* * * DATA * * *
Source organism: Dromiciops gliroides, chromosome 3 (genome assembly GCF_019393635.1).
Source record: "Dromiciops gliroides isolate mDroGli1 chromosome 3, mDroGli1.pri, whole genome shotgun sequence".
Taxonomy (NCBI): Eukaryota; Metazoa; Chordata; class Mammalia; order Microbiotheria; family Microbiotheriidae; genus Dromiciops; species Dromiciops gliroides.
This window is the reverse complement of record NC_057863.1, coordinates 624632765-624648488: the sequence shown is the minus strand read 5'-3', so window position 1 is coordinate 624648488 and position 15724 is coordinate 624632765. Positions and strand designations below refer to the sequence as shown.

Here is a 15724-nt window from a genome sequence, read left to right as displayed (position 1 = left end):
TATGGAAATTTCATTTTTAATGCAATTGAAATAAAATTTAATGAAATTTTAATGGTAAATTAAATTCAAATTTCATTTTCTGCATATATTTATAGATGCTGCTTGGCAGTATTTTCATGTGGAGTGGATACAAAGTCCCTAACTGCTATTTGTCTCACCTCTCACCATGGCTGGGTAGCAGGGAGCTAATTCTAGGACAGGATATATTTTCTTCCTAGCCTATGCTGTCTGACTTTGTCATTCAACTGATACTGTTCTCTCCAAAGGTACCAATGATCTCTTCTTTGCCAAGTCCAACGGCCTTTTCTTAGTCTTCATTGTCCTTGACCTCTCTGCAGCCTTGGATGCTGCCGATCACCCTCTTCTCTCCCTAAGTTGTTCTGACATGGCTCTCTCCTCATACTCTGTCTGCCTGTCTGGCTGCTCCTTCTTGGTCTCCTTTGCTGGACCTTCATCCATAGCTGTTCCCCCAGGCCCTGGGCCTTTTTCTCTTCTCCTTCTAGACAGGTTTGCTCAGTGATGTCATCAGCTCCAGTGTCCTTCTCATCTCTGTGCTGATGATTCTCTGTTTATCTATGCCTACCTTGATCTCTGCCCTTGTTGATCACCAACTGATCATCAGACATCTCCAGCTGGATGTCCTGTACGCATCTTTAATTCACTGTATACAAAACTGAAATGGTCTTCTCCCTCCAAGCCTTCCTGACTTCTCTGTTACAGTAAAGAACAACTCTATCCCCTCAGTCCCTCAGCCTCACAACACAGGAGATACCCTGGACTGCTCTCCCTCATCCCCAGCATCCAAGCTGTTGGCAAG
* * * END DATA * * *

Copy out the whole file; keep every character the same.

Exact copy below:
Source organism: Dromiciops gliroides, chromosome 3 (genome assembly GCF_019393635.1).
Source record: "Dromiciops gliroides isolate mDroGli1 chromosome 3, mDroGli1.pri, whole genome shotgun sequence".
Taxonomy (NCBI): Eukaryota; Metazoa; Chordata; class Mammalia; order Microbiotheria; family Microbiotheriidae; genus Dromiciops; species Dromiciops gliroides.
This window is the reverse complement of record NC_057863.1, coordinates 624632765-624648488: the sequence shown is the minus strand read 5'-3', so window position 1 is coordinate 624648488 and position 15724 is coordinate 624632765. Positions and strand designations below refer to the sequence as shown.

Here is a 15724-nt window from a genome sequence, read left to right as displayed (position 1 = left end):
TATGGAAATTTCATTTTTAATGCAATTGAAATAAAATTTAATGAAATTTTAATGGTAAATTAAATTCAAATTTCATTTTCTGCATATATTTATAGATGCTGCTTGGCAGTATTTTCATGTGGAGTGGATACAAAGTCCCTAACTGCTATTTGTCTCACCTCTCACCATGGCTGGGTAGCAGGGAGCTAATTCTAGGACAGGATATATTTTCTTCCTAGCCTATGCTGTCTGACTTTGTCATTCAACTGATACTGTTCTCTCCAAAGGTACCAATGATCTCTTCTTTGCCAAGTCCAACGGCCTTTTCTTAGTCTTCATTGTCCTTGACCTCTCTGCAGCCTTGGATGCTGCCGATCACCCTCTTCTCTCCCTAAGTTGTTCTGACATGGCTCTCTCCTCATACTCTGTCTGCCTGTCTGGCTGCTCCTTCTTGGTCTCCTTTGCTGGACCTTCATCCATAGCTGTTCCCCCAGGCCCTGGGCCTTTTTCTCTTCTCCTTCTAGACAGGTTTGCTCAGTGATGTCATCAGCTCCAGTGTCCTTCTCATCTCTGTGCTGATGATTCTCTGTTTATCTATGCCTACCTTGATCTCTGCCCTTGTTGATCACCAACTGATCATCAGACATCTCCAGCTGGATGTCCTGTACGCATCTTTAATTCACTGTATACAAAACTGAAATGGTCTTCTCCCTCCAAGCCTTCCTGACTTCTCTGTTACAGTAAAGAACAACTCTATCCCCTCAGTCCCTCAGCCTCACAACACAGGAGATACCCTGGACTGCTCTCCCTCATCCCCAGCATCCAAGCTGTTGGCAAG